If HHS doesn't take stronger action against insider data theft cases for tax refund fraud, will the FTC?

Last month, PHIprivacy.net raised the question as to why we have seen no monetary penalties or strong enforcement actions by either OCR or the FTC when it came to cases of insider data theft for tax refund fraud schemes.

As I commented in that post:

Insider data theft is a serious problem with serious consequences to patients. Isn’t it about time OCR and/or FTC sent a strong message to covered entities that failure to prevent and/or detect insider data theft will lead to hefty penalties? Actually, isn’t it long past the time that they should have started doing this?

As I also noted in that post, I reached out to HHS for confirmation or denial of my observation of lack of monetary penalties or enforcement.

In response, Rachel Seeger of HHS wrote:

OCR refers these types of cases to the Department of Justice for criminal enforcement. As such, you will see them counted under DOJ referrals in our monthly statistics.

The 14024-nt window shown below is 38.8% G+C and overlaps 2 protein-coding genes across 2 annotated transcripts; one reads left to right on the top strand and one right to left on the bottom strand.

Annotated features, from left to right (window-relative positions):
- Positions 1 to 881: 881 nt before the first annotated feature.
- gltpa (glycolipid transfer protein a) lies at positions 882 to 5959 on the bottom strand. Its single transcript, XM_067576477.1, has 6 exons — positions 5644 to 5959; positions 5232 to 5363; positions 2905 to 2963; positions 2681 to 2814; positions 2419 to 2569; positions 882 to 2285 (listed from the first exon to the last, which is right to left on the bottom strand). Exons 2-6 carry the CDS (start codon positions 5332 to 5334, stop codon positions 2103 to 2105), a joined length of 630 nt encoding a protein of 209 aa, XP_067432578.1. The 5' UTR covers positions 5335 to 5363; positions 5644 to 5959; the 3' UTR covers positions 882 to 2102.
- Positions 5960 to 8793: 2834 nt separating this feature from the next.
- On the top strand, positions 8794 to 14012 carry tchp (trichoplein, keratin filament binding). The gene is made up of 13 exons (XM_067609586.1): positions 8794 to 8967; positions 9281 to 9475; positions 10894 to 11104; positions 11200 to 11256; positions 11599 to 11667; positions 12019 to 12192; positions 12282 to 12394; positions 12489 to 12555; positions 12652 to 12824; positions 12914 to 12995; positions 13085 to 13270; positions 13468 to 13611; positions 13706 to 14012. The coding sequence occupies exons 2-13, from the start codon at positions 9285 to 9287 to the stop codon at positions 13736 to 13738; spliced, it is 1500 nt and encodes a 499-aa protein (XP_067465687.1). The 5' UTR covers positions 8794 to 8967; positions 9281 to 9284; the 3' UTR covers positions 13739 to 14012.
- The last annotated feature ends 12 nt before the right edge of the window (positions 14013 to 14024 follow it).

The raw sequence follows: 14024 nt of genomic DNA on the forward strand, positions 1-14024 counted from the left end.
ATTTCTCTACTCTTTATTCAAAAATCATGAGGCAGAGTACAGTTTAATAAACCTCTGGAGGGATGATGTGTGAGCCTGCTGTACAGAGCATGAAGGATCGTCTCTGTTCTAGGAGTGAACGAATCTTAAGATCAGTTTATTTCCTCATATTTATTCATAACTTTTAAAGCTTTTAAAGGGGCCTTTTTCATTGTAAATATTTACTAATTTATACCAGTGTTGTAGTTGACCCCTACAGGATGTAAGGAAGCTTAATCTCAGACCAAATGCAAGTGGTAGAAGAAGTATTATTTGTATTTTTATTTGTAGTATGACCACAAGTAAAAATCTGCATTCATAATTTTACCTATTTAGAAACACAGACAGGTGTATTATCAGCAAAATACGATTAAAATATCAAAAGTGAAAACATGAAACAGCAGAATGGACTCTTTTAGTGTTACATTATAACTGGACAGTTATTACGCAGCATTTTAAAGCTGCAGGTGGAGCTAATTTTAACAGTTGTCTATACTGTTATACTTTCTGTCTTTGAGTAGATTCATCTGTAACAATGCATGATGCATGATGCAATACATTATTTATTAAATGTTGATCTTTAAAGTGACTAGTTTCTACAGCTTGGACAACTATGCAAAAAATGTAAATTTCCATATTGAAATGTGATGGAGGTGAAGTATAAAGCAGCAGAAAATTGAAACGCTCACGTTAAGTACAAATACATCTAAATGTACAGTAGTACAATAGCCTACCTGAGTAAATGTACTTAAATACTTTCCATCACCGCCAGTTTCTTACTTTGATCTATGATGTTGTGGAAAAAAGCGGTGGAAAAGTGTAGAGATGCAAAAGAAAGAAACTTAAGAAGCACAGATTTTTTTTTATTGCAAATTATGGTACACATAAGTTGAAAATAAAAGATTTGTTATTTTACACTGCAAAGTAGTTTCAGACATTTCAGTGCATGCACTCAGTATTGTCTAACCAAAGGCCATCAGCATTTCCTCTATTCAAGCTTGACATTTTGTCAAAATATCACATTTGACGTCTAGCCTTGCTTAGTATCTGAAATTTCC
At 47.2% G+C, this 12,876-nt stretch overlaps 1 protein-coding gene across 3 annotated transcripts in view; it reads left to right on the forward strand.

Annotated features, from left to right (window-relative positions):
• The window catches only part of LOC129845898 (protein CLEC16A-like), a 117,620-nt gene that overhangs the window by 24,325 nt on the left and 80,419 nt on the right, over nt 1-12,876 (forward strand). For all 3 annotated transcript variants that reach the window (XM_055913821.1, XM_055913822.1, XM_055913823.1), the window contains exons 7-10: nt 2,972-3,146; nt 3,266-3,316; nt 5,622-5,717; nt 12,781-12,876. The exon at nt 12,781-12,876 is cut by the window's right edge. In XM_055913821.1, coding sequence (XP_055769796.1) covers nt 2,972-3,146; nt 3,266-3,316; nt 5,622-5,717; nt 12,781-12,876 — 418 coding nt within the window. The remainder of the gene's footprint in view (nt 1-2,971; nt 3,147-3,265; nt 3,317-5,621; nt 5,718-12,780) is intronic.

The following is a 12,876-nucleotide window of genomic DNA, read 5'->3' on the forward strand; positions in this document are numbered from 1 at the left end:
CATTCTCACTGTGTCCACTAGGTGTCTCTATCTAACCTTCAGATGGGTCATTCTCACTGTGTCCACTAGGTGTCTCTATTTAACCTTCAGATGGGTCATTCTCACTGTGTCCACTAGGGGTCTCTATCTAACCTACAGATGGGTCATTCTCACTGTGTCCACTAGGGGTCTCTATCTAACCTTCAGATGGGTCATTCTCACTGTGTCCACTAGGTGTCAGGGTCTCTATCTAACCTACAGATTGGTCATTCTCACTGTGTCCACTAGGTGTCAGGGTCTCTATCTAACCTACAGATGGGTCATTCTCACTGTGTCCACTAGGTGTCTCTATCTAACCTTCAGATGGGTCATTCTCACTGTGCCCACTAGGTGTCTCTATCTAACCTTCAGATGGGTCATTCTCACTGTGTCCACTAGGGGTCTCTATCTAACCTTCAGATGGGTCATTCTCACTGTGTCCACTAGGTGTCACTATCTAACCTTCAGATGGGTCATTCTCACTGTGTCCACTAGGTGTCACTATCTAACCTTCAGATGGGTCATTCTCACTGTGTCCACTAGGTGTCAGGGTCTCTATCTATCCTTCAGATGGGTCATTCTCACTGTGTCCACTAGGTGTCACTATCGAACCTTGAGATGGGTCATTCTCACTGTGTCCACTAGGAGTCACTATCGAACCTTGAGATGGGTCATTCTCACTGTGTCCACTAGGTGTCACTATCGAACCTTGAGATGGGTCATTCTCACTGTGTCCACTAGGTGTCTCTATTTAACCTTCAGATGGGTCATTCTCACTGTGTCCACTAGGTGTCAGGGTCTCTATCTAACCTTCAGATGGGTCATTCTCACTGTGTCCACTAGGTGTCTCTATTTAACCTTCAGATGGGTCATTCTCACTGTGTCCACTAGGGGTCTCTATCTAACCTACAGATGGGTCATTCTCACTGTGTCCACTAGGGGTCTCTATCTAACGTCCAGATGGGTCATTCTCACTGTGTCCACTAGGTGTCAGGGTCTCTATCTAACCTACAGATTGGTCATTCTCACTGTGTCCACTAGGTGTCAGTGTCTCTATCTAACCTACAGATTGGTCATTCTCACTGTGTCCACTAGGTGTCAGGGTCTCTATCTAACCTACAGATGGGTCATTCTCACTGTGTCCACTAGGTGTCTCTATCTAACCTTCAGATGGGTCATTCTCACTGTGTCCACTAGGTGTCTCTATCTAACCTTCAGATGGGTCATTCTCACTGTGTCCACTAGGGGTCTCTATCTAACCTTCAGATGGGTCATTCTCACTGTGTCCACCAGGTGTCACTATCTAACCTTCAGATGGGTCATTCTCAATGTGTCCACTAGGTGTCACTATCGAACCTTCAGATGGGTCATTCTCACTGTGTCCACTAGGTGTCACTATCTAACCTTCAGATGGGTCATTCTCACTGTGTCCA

But DOJ only prosecutes the criminals. But what does OCR do about enforcing HIPAA in terms of the covered entity? How many insider breaches can a covered entity have and still not incur any monetary penalty or significant consequences from HHS/OCR for failure to prevent and/or quickly detect insider breaches under the HIPAA Security Rule?

On September 22, I wrote back to HHS, seeking clarification and writing, in part:

… does your previous answer means that OCR has never – and never will – impose a monetary penalty on a CE for that type of situation because the cases will just get referred to DOJ with no further investigation/action by OCR?

HHS never responded to that follow-up inquiry.

Obviously, it’s appropriate for OCR to refer cases for criminal prosecution. But that doesn’t explain why we haven’t seen strong enforcement action by OCR that sends a message to covered entities about preventing and quickly detecting insider data theft for tax refund fraud schemes.

If HHS/OCR won’t send a strong message by imposing a monetary penalty, will FTC get involved to protect patients by taking on one of these cases and putting a covered entity under 20 years of monitoring for data security?  When I think about the FTC’s enforcement cases on data security and the risk of harm to consumers from data theft for tax refund fraud, would this be a good use of their resources?

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